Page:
mobile art

Why ‘Mobile Art’?

When I first started making art on my iPhone, I wasn’t quite sure how to describe what I was doing. Even though I considered myself a painter, when people asked me what kind of art I made, I began to reply, ‘phone art’, as it was quickly becoming my main obsession. It seemed like an appropriate term, as the works were made exclusively on a smartphone, and it had a catchiness, too, that made people curious and want to know more.

But as I contemplated the term more deeply, there was something about ‘phone art’ that I found inadequate, as it didn’t account for works made on iPad Minis or other tablets, for example, which I saw as tools in the same category. This led me to settle on the term ‘mobile art’, as it includes other portable devices beyond phones, while still holding the connotations of art made on mobile devices, which is at the root of its definition.

However, the category is about more than portability. The camera, the capacity to take screenshots, as well as ever-changing apps for painting, drawing and editing images, are also fundamental components of this new genre. So ‘mobile art’ is about art made with mobile computers, and, as such, seems to be the most appropriate name for the category, as it captures its essential characteristics, while not limiting it to a particular class, or brand, of portable device.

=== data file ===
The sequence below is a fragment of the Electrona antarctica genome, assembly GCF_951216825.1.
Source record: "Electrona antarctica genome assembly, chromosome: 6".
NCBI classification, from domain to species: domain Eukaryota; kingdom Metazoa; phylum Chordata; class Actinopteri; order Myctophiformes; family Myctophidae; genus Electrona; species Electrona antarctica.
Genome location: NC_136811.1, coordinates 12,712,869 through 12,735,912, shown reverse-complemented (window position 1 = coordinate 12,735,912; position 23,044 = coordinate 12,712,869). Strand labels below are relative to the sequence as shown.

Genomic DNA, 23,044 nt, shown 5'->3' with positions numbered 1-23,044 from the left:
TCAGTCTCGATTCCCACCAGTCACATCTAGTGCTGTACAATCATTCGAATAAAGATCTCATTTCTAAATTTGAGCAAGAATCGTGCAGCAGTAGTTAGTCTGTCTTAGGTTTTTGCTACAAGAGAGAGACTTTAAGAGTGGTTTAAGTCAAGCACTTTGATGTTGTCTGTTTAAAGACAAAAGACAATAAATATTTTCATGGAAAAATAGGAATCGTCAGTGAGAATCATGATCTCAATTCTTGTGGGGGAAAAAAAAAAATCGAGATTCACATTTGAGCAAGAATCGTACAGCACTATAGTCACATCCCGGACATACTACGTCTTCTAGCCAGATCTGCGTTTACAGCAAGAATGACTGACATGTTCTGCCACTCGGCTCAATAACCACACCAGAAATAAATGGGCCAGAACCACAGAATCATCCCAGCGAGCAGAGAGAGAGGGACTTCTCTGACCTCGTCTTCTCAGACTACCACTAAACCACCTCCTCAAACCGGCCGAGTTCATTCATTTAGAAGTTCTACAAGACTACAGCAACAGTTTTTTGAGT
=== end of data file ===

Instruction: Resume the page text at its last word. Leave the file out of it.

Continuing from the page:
Mobile Art for a Mobile World

If we were to imagine for a moment a world in which mobile art — art made on a smartphone or small tablet — was the major medium for artists, how would we envision it?

Artists would use portable devices to shoot photographs or edit images that they’ve stored on their phones or in the cloud, or digitally draw and paint fresh new works, or perhaps combine all of these methods. They would work from coffee shops, bars or subways, uploading finished works to the Internet for immediate global distribution while they travel in foreign cities. Some might remix each other’s works that they find online, while others might prefer to work, like the Impressionists, en plein air, replacing the easel, paintbox and canvas with processed photos, and painting and image editing apps.

Art collectors would follow their favourite artists, downloading the latest visual commentary from mobile Pop artists on the day’s major news events and projecting them on walls later that evening in restaurants and living rooms around the planet, consuming them in a similar way to how they might read an opinion piece or watch analysis on cable news. They would support artists through the purchase of limited edition prints of digital works, perhaps the artists marking them up with pencil crayons or paint to give the works unique attributes. Artists would also attract commissions, sell exclusive digital subscriptions or make special appearances at clubs and events.

Tantalizingly, the prerequisite tools for this exciting world already exist.